Among the many implications of FBI Director James Comey's recommendation that the Department of Justice bring no charges against Hillary Clinton for using a private email server while secretary of state, the single-biggest one is this: She now has a clear path to becoming the next president of the United States. As disliked as she is (56 percent of Americans dislike her), she is less disliked than Donald Trump, the presumptive Republican nominee, and thus more likely to win in November.
Yet the essential fact of Clinton is that she is effectively an empty (pant)suit, with no major legislative accomplishments as a senator from New York and a long list of failures during her time as the nation's top diplomat (remember the botched Russian "reset" and her continuing approval of the cataclysmic Libya intervention). She is especially bad from a libertarian perspective, where beyond her war-mongering, she has promised to increase government spending, approves of the surveillance state, and is at best grudgingly socially tolerant. She only endorsed marriage equality in 2013, still opposes pot legalization, and is suspiciously strategic in coming around to liking immigrants. Oh yeah, she's also against not just the Trans-Pacific Partnership but the North American Free Trade Agreement (which is to say, she's as protectionist as Donald Trump).
As I write in a new Daily Beast column:
This goopy mélange of positions may be enough to win in an election where Donald Trump is her main challenger, but it shouldn't be confused with anything approaching leadership, statesmanship, or vision. No wonder her supporters are quick to judge her not on the quality of her ideas but on the content of her resume.
America is floundering in the 21st century, the victim of indefensible foreign policy that Clinton herself helped to mis-execute; of out-of-control government spending and regulatory excess under successive Republican and Democratic presidents that has dampened economic growth by 50 percent compared to post-war averages; and a hollowing out of faith in government due to endless scandals and malfeasance stemming from plutocratic contempt for transparency on the part of our leaders (something else with which Clinton is familiar).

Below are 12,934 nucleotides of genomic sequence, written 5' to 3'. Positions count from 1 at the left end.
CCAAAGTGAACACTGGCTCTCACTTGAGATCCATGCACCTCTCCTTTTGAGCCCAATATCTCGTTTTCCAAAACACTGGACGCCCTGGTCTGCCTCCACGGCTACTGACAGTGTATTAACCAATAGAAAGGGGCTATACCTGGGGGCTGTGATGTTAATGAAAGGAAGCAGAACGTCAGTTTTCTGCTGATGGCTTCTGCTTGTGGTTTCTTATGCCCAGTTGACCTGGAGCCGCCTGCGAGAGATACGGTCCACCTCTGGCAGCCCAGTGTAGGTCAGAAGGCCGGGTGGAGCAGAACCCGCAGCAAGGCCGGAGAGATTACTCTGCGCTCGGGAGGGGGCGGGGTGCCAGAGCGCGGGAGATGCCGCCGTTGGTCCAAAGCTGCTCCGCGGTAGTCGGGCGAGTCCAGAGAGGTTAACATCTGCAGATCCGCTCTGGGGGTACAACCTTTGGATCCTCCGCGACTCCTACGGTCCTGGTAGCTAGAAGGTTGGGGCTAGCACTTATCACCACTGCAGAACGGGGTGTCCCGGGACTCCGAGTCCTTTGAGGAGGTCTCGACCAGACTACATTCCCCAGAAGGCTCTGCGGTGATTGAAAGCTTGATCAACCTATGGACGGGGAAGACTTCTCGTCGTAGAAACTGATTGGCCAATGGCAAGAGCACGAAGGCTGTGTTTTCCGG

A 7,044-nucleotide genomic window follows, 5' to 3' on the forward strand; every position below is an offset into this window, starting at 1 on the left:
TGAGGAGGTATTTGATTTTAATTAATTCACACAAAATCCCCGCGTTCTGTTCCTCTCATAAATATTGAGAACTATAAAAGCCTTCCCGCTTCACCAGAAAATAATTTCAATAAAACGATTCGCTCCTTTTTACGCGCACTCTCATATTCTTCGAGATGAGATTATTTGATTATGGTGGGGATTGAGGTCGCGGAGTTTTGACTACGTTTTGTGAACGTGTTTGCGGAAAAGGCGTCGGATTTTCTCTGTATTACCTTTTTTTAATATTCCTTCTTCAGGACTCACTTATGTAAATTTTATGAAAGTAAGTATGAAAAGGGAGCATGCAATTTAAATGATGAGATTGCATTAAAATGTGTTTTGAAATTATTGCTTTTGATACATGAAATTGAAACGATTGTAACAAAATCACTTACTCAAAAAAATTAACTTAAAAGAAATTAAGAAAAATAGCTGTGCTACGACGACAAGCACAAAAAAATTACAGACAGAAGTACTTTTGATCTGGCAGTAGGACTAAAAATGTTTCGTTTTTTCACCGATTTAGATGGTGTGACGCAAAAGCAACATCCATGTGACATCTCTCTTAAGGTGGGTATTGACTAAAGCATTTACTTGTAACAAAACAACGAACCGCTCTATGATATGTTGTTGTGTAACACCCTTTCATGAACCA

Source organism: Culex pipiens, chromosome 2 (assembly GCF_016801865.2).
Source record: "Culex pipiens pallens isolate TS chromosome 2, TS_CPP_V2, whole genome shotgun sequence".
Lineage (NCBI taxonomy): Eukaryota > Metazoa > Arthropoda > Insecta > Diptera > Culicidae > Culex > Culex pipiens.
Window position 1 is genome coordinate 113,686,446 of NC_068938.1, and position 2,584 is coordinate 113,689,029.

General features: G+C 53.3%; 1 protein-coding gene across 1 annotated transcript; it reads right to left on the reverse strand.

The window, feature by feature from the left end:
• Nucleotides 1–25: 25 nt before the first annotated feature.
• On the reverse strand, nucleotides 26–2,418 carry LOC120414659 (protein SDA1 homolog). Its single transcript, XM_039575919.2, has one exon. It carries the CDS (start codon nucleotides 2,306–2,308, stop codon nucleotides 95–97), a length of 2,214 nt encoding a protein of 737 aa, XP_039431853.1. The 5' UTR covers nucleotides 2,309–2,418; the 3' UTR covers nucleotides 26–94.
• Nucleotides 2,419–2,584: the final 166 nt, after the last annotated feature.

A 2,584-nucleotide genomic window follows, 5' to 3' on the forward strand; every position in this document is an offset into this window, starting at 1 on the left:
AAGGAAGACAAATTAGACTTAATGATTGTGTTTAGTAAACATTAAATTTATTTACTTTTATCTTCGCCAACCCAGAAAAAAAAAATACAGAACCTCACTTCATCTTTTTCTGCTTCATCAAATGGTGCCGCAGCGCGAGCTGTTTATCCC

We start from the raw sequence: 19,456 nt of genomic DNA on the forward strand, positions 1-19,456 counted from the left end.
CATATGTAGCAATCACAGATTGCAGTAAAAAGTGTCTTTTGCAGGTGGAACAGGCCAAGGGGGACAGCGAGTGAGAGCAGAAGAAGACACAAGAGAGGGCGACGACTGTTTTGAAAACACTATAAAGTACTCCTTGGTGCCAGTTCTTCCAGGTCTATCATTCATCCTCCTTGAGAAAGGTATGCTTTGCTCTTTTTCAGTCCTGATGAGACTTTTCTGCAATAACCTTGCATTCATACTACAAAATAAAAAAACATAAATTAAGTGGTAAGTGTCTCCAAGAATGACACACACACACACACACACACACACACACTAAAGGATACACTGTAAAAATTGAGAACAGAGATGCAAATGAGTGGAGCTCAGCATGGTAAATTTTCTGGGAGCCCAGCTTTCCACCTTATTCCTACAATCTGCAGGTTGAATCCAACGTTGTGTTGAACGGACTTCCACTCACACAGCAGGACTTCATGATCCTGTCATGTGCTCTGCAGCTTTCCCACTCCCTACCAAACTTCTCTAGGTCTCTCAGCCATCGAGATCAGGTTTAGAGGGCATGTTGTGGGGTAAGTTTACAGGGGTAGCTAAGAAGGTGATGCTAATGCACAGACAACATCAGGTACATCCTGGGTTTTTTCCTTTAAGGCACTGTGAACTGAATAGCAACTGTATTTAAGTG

In other words, she may well be the second coming of George H.W. Bush:
So when Hillary Clinton ascends the throne next January, the least we can do as a serious people is to acknowledge that a person who hates the sharing economy—one of the few bright spots in the economy—is a time-server at best, an enemy of our future at worst.
And we'd do well to remember the last president who lacked the "vision thing" and got elected on the strength of his resume. That would be George H.W. Bush, whose single term as president was nobody's idea of a success. Bush was the end of the line, not the start of something. He was the last president from the Depression era and the last to have fought in World War II. He was clearly unprepared for the post-Cold War world that began under his presidency. In a similar way, the 2016 election will likely be the last in which a Baby Boomer becomes president (here's hoping, anyway). That is as it should be, as both Clinton and Trump, despite claims to the contrary, are relics of the past, not heralds of the future.